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Hartford, Kentucky
January 27, 1972     The Ohio County Times News
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January 27, 1972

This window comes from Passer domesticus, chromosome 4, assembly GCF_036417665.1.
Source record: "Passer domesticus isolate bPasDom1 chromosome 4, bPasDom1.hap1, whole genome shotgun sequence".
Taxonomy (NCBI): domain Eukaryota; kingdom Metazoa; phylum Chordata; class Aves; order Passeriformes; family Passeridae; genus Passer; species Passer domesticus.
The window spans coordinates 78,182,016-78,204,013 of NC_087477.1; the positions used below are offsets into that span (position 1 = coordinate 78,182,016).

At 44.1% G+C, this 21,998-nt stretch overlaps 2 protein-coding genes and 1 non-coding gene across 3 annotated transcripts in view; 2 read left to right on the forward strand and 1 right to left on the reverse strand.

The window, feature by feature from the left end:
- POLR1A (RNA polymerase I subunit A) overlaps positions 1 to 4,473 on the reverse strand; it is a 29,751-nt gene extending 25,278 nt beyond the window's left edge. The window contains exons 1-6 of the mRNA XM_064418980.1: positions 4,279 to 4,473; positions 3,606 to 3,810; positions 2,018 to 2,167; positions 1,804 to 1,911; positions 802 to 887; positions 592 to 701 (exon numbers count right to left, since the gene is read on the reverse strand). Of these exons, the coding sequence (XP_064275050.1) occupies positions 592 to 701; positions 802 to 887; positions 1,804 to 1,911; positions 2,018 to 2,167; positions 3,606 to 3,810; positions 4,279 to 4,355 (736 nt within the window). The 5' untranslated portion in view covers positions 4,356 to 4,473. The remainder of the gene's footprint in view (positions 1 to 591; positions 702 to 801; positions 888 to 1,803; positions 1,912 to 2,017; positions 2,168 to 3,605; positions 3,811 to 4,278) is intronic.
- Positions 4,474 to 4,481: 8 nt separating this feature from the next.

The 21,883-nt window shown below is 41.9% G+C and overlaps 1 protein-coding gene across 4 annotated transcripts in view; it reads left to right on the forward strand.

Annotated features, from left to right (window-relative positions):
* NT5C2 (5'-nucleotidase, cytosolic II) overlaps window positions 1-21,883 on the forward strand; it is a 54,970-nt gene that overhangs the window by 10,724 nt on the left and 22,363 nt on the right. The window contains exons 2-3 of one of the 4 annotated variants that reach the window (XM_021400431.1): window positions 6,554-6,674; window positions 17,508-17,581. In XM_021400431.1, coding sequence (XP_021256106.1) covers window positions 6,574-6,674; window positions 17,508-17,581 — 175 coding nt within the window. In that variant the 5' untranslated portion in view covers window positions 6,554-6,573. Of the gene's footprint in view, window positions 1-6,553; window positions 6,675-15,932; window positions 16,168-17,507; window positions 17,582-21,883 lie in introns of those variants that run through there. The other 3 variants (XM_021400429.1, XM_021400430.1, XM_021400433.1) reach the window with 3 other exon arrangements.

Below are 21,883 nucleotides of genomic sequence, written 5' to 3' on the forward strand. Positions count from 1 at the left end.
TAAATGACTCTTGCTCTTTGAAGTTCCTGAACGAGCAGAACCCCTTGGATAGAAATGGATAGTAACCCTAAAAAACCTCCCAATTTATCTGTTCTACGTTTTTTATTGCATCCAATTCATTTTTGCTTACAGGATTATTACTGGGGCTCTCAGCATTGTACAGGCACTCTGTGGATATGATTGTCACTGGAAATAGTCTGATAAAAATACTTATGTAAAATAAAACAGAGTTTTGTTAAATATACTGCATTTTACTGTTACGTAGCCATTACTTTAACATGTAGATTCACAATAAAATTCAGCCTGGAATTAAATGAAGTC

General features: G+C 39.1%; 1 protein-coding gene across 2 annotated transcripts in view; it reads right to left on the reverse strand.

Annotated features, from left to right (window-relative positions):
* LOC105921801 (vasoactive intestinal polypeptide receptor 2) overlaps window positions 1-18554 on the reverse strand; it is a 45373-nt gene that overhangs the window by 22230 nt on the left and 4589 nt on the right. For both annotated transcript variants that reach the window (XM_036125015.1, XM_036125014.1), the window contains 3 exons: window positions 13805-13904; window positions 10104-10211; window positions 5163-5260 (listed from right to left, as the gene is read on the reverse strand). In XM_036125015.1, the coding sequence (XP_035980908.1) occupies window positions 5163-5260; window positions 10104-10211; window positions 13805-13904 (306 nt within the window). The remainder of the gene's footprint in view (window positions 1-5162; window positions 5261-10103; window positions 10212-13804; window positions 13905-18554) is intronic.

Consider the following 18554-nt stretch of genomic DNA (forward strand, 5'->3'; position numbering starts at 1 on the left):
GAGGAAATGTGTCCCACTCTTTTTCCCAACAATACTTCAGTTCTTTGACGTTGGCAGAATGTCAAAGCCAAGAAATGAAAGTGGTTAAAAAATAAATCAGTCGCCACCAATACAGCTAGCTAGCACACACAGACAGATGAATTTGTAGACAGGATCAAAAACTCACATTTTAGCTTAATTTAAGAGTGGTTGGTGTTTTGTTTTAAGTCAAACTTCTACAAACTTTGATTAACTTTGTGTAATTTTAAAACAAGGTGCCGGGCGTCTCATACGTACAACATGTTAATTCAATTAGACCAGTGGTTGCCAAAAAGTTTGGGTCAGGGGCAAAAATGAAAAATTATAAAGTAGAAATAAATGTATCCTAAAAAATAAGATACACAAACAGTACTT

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,eNRV J. WHERE IN TAY L 0 R THE WORLD writes on national and ...... international affairs! ALTO, Calif. -- When Sen. and Mrs. Leland established a universit h(,re on their farmlands wrote into its Charter: ,-,s memorial to our son i i)uil in de hope that it may   I students for direct usIn .., in life; to promote the on behalf of humanity and civilization, teach of liberty regulal ed by law and inculcate love reverence for the great t rinciples of government as from the inalienable rights of men to life, liberty the pursuit of happiness." one of the world&apos;s most distinguished centers of there you have the great American educational ition and the profound national blessing represented by universities in our country. we should remember about education and its in general is the primary meaning of the word " It means to "draw out." A fundamental of education is to learn the meaning of excellence, to instruct the student that it is his business to what is first-rate and to pursue it--not only in the job by which he earns his living but in all the great of life and, above all, in living Senator and Mrs. Stanford wrote the Charter for here they were echoing also what Thomas wrote in founding the University of Virginia: is institution will be based nn the illimitable freedom of human mind." And may I give you a newsworthy here, working with l,s Alamos atomic have achieved a bceakthough in the H-bomb process's peaceful use which can employ any source (such as so; watei'} and release fusion ent to supply ele, ,ic power for 10 billion years ay's U.S. consumption. Or for automobiles? gallon of sea water wouhi .,ld the energy of 300 gallons gasoline. Little h i!fle the unbelievable hap- ;, blessings be. fis promising breakthrough has been accomplished by men. It represents, again, the truism that the education is to teach people to think. That is an difficult task. Education is not a weed that will lustily in any soil. It is a delicate crop that can easily degenerate. change very quickly at a university--every or two. The freshmen are soon the "old men," and so it A good education cannot be acquired without pline and the achievement of self-discipline. is a profession--a highly specialized and often trating profession that requires long, hard training. thing is not a popularity contest. Could an airline's successfully choose the pilots? Or could the ;engers and pilots, in turn. successfully run the airline? university fails as an educational institution whenever in charge heed phony shouts about "academic or negotiate under duress with lawbreaking who impose by violence anti-academic conditions universities. If those in charge are i muddle ,eaded this, what can you expect of the student bodies? an amazing nunber of distinguished graduates, fiord's most distinguished is former President Herbert Mr. and Mrs. Hoover both were graduates in the graduating class. And a charrin, long-untold story this selfless humanitarian. 9us pianist Ignace Jan Paderewski played during a Pacific Coast t,,ur. His sponsor was the Welfare Fund. But '.l(lience did not cover his fee. A generous mmL thderewski gave his $1,000 :k back to the authoritie,,, Hoover was the author o| 32 books and was working lis 33rd when, at age 90, he died. He had been given university honorary degrees- 89--than any man in world, before or since. And among these was an )rary degree from the University of Warsaw, founded in :i was then the Pr(., r of Poland. In accepting Paderewski's hand, Mr. ttooverreferred to concert at Pale Alto. And, to the astonish- of the Premier, he identified himself as the young, Stanford student who was chairman of the Student Fund. Then, smiling quietly, Mr. Hoover balanced score. He gave Paderewski a $1,000 check for tiP funds of Poland's universities. Margaret Dana's Column CONSUMER'S QUESTION-BOX In a recent column you said a polyurethane mattress was more fir, ,sistant than latex foam. But aw a TV special which ,md urethane foam creates a smoke that can kili t)eople even if they are not by the fire. If thi' is so please explain your about urethane being fire retardant. The two things are different hazards. Urethane which today is Usually treated for fire, or flame istance when used in bedding, does not catch fire as as untreated latex foam. But once on fire, urethane does indeed give off toxic smoke, as do many other materials. Moreover, urethane foam, as I recently, has the capacity to burn without a touching it, under excessive heat, such as in an dryer. This again is not related to its flame Recently our local electric power company had off the power in our area for six hours. I avoided my freezer and refrigerator as much as possible, wondered how long food would be safe under these Can you supply any facts? The first and most important thing to do is what didavoid opening your freezer and refrigerator. How food in the freezer will remain frozen depends on amount of food in the freezer A full freezer will stay many hours longer than one only a quarter full. A will not remain cold as long. the food becomes warm, especially meat or poultry, it. If you can take it out while still cold, cook it This will give you a little more leeway in it, but not six hours in a warm room. Fresh in the refrigerator will of course keep that long. ones may turn, however. real test of safety is :  he tern f the This historic city was a prime German invasion point in World War II. Name it. w!eqpuoJl What is France's oldest town? Sell!esaw What city is known as the "Mo- roccan Versailles"? seuleW .......... -AND TZERL laj - What famous peak is this, long a challenge to mountain climb- ers? u, erl,o,)o W .,..%1 What was the U.S. fleet's chief Where is the new Disneyland? naval base in Asian waters opualJ O from 1898 to 1941? e!^n:) TRONDHEIM Once the poli; and religious capital of Norway, Trondheim is still o:,: of its most im- portant cities and a commercial center of note. During World War II the German Army seized Trondheim on their first day of invasion of the country, and used it as a major naval base. Allied efforts to recapture the city resulted in heavy damage to its buildings. MEKNES-- In 1672 this city becam :pital of Sultan Ismail. A contemporary of Louis ), he sultantrans- formed Meknes into a city of palatial buildings, beautiful gardens, and it came to be known as the Versailles of Morocco. Little survives from this period. Today Meknes is a railroad center in the heart of a fertiIr, a icultural region. MARSEIIJE-- Marseille was settl< ' ' the, Phoenicians about 600 B.C. Its strategic location h .... ,:xation by Greece, and later it sided with Rome a, .-! tLmnibal and the Gauls. Subsequent centuries saw the city change hands many times, with great harm to its industrial growth. Today, however, it is one of the great cities of France and its chief seaport. MATTERHORN -- One of Europe's m,t famous peaks, the Matterhorn is 14,780 feet high; its !arp. precipitous wall dominates the surrounding landscape. It is said that more fatal accidents have occurred hcrc than on any other peak in the high Alps. A party of British climbers first reached the top of Matterhorn in 1865, not without loss of life. In Zermatt is a museum dedicated to the peak. CAVITE -- This city is a significant p,)rt of the Philip- pines. With the defeat of the Spanish fleet here by the U.S. Navy under Commander George Dewe3 in 1898, the city became an American naval installation, the center for naval activity in Asian waters until 1941 when Japanese forces captured it. Not until 1945 did the :\\; mericans return. ORLANDO -- Hailed as the world's largest nongovern- mental construction project, Disney War! pened here this year on a 27,400-acre site. Florida's newest attraction is predicted to bring a much greater number of tourists to this area of the state. Its attractions parallel Disneyland in California, with never-never lands of entertainment for all ages , ,. foods--if still cold to the touch, they are probably safe. If warm, they are doubtful. Question. You recently asked us to tell you what the word "washable" on a label means to us. To me it means it won't fade when washed, or shrink, or have threads break. Why not require manufacturuers to also put on lhe label what the fabric is made of? Answer. Let me as you another question: Why do you wash anything--clothes, bedding, etc.? I suggest we all wash things to get them clean. Isn't that what "washable" should mean first of all--that you can get a fabric clean by using the, directions given for Washing? But being "washable ' does not always mean that on labels. This is .why I suggest we need an official definition of it from the consumer's viewpoint. As to labeling to tell what a fabric is made of; such a law has been in effect for years. Every textile product is legally required to tell what fibers are in the fabric, and what percentage of each is present. Question. Will you give us a list of r!:rh.t-ent essential protein foods which we can include in a :eal to give the same amount of protein in a serving? Answer. Here is a list of such serx ngs of different proteins which have different costs--somu much less than others for the same benefit: .z cup cottage cheese, 3 ounces cheddar cheese, 2z cups milk, 3 ounces cooked, lean meat, fish, poultry, or 3 medium eggs. Many vegetable proteins like dried beans, peas, cereals and breads also offer inexpensive pr, tins, but animal proteins, such as meat or cheese, supply important bodily needs. Question. Will you please answer two questions which have been bugging me for a long time. Is it true that aluminum cookware affects the food value of foods cooked in it and actually poisons people eating them? And do Teflon linings of pans have a harmful effect on foods cooked in such pans'? Answer. I have checked the research done on these two questions by various independent groups in colleges and universities, as well as by the Federal government. The conclusion is that no act on either. ..E 0.,0 COU.--;00IMES Your Pkture Newspaper HARTFORD, KENTUCKY, JANUARY 27, 1972 9 Doting Parents Ethel, hesitant about marrying Fred, decided to put a blunt question to his mother and father. "I love your son," she said, "but I have doubts about his health. Tell me frankly, is be well?" They assured her that he was in perfect health. But, as they well knew, Fred was suffering from both tuberculosis and drug addiction. Ethel found out the truth shortly after the marriage, and promptly got an annulment. But she did not stop there. She followed up with a damage suit against Fred's parents. Grounds: fraud. At. the trial, the parents claimed they could not be ex- pected to make unpleasant dis- closures about their own child. Nevertheless, the court held them liable. The judge said their de- ceit was too deliberate and too important to be excused. This is an unusual case. But it illustrates that doting parents do not have an unlimited right to favor their child at someone else's expense. A comparable situation arises when parents are accused not of unfairly pushing a marriage but of unfairly breaking one up. For example: A mother was sued by her daughter-in-law for alienation of her son's affections. It seems that the mother had waged a relentless campaign against the marriage, not so much because she loved her son as because she hated his wife. The court de- cided this too was outside the parental privilege and ordered the mother to pay damages. Of course, the law does give parents a considerable amount of freedom to speak their mind. In another case, a youthful hus- band who was having marital difficulties went to his father for a man-to-man talk. The fa- ther urged him to get a divorce, and be did. Could the father be held liable by the divorced wife for aliena- tion of affections? A court said he could not, because his inter- ference was within the reason- able limits of a parent's role. As one judge put it: "Times of stress naturally bring parent and child together for counsel and advice. This, the law does not condemn." ACROSS 37. Press In llllalNl ) Ilollsl I. Plate 39. Insect 5. Resting 41. Later ItS VINIOINIV1-LINIVI , 9. Colored 43. Peer Gynt"s JI0  I ldlVl'llSl I1WI lightly mother d I tlllalalI I OI 11. Firm 44. Portica 13. Bone 46. Arrow poison l, ql00latal00-INIVla00 14. Period of time 48. We 00lOllsIdlvlsllalsld Vl 16. Sage 49. Aids vist00l00 Ini00.l00lal 17. Rodeot 51. Ship goods ]l I Im[]00l00l:00lA[]sl01 19. Prevaricates abroad [01SIffI3I.LII 11.t.I 21. High card 53. Tropical fruit [I l__q 22. Church part 54 Prong 24. Drains /2-z-71 Somtion 26. Either DOWN 7. Lamb's 27. Gasp 1. Make penname 29. Domain unhappy 8.Embarrass- 31. Command 2 Within ment 33. Fall in drops 3. Pig pen 9. Law of Moses 34. Note of scale 4. Foot part 10. Raised 35. Hit with open 5. Like platform hand 6 Bend from lhe waist 12. Woodland s I  animal 15. Back n 1 18. Former ; Russian ruler  [] 20. Raced 1 23. Finishes "1 z' 25. Indian z  -- zs , woman's -- -- garment 28. Web ---- 30, italian coin  32. India princess 34. Crush IS"- , 36. Cornbreod  1- : 1 38 Bird's home -- 40, Weight of India us #  42. Nearest -- ---- szl 45. Likely ____ __ 47. Roof ornament s' 50 Compass point L__ ____ 52 Atop SAVII00GS AC,00:(}UNTS Advantages of saving witt00 us A Savings Account offers a great many advantages for you, the customer. Not only do you receive a high dividend, but your account is insured to $15,OOO by an agency of the federal government. And your money is readily available.., always! Every Friday Night BANK NIGHT Open Un'il :;' Ohio County's Only Computerized Bank The Hartford Bank AndTrust Company THE BANK THAT DOES MORE THINGS FOR MORE PEOPLE MORE OFTEN OFFICERS Doyle T. Crenshaw, President Mrs. Andy Anderson, Vice-President Cecil P. Taylor, Vice-President James H. Higginbotham, Cashier Hartford, Kentucky Personal Checks Furnished Free DIRECTORS R.T. Baker Doyle T. Crenshaw Hayward, Spinks Cecil P. Taylor Rolly Tichenor EMPHASIS ON ACCURACY AND SERVICE TWO BRANCHBANKS Centertown And Shoppinl Center ]Ech depositor insured to $20,000 ,lOllAt OiPOSl! IIIISUIIANCE COIIPOIIAtlON TELEPHONES- 298-3261 298-3262 298-3263 Centertown Branch 232-4231 Branch 298-3285